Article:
Opinion: The Future of Crypto Is Boring


The crypto markets still have many puzzles, but they are beginning to reveal their secrets. The last few months of chaos show what Bitcoin and other crypto assets are for: they are advanced tools of globalization, luxury goods for complex and well-functioning markets, not protections against the depredations of hostile governments.

A common story, especially popular in libertarian circles, has been that when inflation soars and governments confiscate private wealth, cryptocurrencies will be a vital haven. It seems more and more that this story is wrong.

In February, Canadian Prime Minister Justin Trudeau froze the bank accounts of many of the truckers arriving in Ottawa. That action was soon reversed, but the message was clear: the wealth of political opponents is vulnerable. Additionally, payment providers stopped the flow of donated funds to truckers. You might have hoped that crypto would have been used as an alternative, but it didn’t.

Since then, the rate of price inflation in the US has risen to 7.9%, much higher than was generally anticipated a year ago. Given the turmoil in the oil and grain markets, European inflation rates also appear poised to rise. However, the prices of Bitcoin and Ether have dropped radically since November and more so since the beginning of March.

Russia’s attack on Ukraine has likely raised the possibility of a broader war, perhaps including nuclear weapons. However, this has not worked to the benefit of cryptocurrencies either.

Wealth confiscations have been applied to various Russian oligarchs, mostly in Europe, and such policies appear to be popular. However, a recent increase in the price of cryptocurrencies appears to be the result of a relatively lenient executive order by President Joe Biden on crypto regulation.

So instead of thinking of crypto as the last resort for totalitarian, doomsday, or “Mad Max” scenarios, I suggest a more prosaic truth: the future of crypto assets lies in joining the financial and regulatory establishment, not to rebel against him. If most of the world goes to hell, that is bearish for cryptocurrencies. Crypto will work best in conjunction with other financial networks, not as substitutes for them.

Think about some of the possible legitimate use cases for cryptocurrencies. Perhaps entrepreneurs will build a meaningful online metaverse, one that spans national borders and allows for fruitful interactions, including commercial ones. For many transactions, especially micropayments, cryptocurrency transfers may make more sense than trying to process all operations through current networks in dollars. There is at least the promise that cryptocurrencies will become faster, more reliable, and more secure.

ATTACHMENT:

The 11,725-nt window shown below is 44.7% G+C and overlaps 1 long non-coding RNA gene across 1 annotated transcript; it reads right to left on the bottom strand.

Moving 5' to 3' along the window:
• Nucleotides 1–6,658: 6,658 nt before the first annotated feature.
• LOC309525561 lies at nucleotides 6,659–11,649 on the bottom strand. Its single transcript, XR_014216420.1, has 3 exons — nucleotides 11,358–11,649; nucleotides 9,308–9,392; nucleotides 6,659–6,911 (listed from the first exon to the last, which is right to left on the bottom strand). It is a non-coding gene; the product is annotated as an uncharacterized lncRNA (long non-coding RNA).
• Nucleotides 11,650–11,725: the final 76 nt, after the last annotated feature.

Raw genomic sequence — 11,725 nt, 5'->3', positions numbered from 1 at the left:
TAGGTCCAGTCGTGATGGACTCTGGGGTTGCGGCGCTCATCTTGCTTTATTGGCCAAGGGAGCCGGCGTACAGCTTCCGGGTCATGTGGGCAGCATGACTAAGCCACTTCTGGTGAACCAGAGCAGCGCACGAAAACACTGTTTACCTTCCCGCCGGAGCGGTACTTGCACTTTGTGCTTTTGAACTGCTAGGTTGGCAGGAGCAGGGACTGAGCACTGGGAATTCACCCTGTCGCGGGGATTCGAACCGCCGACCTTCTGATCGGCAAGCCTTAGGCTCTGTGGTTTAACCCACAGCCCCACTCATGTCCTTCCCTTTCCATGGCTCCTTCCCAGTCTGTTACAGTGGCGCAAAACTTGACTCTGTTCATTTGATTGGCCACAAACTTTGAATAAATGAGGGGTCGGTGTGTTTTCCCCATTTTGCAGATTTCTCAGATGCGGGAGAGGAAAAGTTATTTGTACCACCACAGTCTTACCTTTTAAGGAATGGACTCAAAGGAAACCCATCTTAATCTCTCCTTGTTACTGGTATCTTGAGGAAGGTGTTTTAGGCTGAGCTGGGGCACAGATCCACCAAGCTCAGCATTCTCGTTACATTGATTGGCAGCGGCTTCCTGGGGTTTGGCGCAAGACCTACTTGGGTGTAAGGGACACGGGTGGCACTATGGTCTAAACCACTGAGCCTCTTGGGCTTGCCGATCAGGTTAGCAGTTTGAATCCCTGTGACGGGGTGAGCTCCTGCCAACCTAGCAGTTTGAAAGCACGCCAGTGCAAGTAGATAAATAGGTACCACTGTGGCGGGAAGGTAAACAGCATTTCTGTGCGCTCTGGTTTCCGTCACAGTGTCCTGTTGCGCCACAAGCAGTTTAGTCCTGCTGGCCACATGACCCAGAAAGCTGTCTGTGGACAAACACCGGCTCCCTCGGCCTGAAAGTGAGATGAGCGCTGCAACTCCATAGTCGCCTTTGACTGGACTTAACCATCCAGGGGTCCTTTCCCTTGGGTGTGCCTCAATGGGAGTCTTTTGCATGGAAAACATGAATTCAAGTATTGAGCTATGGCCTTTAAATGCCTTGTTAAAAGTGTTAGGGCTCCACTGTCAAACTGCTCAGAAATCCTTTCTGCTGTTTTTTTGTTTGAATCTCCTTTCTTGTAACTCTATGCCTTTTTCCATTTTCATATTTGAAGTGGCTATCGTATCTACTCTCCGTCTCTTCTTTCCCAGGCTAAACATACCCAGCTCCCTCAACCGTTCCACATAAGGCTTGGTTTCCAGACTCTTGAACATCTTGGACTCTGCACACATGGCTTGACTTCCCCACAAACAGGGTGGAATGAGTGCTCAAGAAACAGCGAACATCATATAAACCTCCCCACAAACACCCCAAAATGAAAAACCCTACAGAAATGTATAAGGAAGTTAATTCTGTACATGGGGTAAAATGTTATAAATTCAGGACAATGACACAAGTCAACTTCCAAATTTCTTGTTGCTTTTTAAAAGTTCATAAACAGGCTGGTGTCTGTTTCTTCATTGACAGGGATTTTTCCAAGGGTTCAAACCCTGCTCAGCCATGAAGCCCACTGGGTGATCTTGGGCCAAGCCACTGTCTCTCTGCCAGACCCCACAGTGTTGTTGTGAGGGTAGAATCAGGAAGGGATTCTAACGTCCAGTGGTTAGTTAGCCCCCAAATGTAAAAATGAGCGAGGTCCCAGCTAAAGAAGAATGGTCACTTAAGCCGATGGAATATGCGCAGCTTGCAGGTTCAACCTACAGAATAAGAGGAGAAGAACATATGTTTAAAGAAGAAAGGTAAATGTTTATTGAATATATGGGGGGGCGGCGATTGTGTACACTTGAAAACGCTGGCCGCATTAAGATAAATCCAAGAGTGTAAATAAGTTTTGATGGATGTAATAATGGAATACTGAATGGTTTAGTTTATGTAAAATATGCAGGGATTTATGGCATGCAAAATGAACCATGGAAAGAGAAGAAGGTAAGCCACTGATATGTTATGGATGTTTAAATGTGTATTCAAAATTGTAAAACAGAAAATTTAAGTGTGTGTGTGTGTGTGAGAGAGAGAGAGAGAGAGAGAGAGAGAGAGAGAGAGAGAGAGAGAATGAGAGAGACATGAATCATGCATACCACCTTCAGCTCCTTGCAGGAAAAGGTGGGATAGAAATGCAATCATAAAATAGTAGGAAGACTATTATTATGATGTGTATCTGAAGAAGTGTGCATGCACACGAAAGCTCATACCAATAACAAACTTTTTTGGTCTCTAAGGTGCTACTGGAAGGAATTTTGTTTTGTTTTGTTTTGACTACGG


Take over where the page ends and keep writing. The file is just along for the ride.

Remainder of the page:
In this scenario, cryptocurrencies are worth more when global business networks and internet connections are stable. Right now, they are moving in the opposite direction, and as a result, the price of cryptocurrencies is falling. The reality is that the world of cryptocurrencies has been a globalized product from the beginning.

Or consider DeFi, or decentralized finance. The real potential of DeFi is lending over long distances, for example, sending funds to the most talented entrepreneurs in Africa or Southeast Asia, or, for that matter, Russia and Ukraine. As with the metaverse, that too is unrealized potential, but it has been and remains a possibility. Or imagine any of the dozens of other productive uses of cryptocurrencies, perhaps currently little publicized or unimaginable, just as NFTs were not “a thing” until very recently. Like loans, these uses will only see their best and maximum development in a stable and globalized world economy.

It is encouraging to see many people making charitable crypto donations to the resistance in Ukraine. But the true future of cryptocurrencies lies in sustainable trading, not one-time transfers. I also can’t help but notice that crypto innovator Vitalik Buterin hails from Ukraine. A stable Ukraine, or Russia, for that matter, is more likely to produce value-enhancing entrepreneurs.

To be clear, this is not a skeptical argument against cryptocurrencies. If cryptocurrencies are good for many different purposes, and not just a doomsday scenario, their value should expand with a healthier and more stable global economy. That is exactly what the current drop in cryptocurrency market prices indicates.

It is also important to put aside the doomsday scenarios for cryptocurrencies. Probably nothing will work well or be of great value on those worlds.

One day, perhaps, although that day seems far away now, cryptocurrencies may become just another boring financial instrument. When that day comes, it will be worth remembering that when it comes to financial matters, boredom may be exactly what you’re looking for.

(This story has not been edited by NDTV staff and is automatically generated from a syndicated feed.)